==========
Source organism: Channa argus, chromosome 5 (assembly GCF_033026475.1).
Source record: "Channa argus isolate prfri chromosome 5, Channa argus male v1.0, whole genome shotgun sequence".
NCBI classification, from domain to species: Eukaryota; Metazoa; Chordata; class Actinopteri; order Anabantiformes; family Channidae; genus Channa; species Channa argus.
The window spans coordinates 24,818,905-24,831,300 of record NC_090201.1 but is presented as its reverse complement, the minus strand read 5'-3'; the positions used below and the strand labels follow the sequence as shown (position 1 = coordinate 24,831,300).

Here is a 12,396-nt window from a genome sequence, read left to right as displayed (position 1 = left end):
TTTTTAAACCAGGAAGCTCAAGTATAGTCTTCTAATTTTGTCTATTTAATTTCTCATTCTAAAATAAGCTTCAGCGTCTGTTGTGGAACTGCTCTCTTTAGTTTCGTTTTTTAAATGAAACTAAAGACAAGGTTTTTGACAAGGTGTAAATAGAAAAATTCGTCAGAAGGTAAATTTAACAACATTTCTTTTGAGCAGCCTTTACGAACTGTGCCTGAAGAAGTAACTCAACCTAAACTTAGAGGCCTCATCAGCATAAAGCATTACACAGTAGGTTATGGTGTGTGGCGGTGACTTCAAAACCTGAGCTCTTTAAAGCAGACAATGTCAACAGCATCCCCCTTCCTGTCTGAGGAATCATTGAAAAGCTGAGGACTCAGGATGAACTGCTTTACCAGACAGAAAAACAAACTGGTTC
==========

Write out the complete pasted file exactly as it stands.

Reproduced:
Source organism: Channa argus, chromosome 5 (assembly GCF_033026475.1).
Source record: "Channa argus isolate prfri chromosome 5, Channa argus male v1.0, whole genome shotgun sequence".
NCBI classification, from domain to species: Eukaryota; Metazoa; Chordata; class Actinopteri; order Anabantiformes; family Channidae; genus Channa; species Channa argus.
The window spans coordinates 24,818,905-24,831,300 of record NC_090201.1 but is presented as its reverse complement, the minus strand read 5'-3'; the positions used below and the strand labels follow the sequence as shown (position 1 = coordinate 24,831,300).

Here is a 12,396-nt window from a genome sequence, read left to right as displayed (position 1 = left end):
TTTTTAAACCAGGAAGCTCAAGTATAGTCTTCTAATTTTGTCTATTTAATTTCTCATTCTAAAATAAGCTTCAGCGTCTGTTGTGGAACTGCTCTCTTTAGTTTCGTTTTTTAAATGAAACTAAAGACAAGGTTTTTGACAAGGTGTAAATAGAAAAATTCGTCAGAAGGTAAATTTAACAACATTTCTTTTGAGCAGCCTTTACGAACTGTGCCTGAAGAAGTAACTCAACCTAAACTTAGAGGCCTCATCAGCATAAAGCATTACACAGTAGGTTATGGTGTGTGGCGGTGACTTCAAAACCTGAGCTCTTTAAAGCAGACAATGTCAACAGCATCCCCCTTCCTGTCTGAGGAATCATTGAAAAGCTGAGGACTCAGGATGAACTGCTTTACCAGACAGAAAAACAAACTGGTTC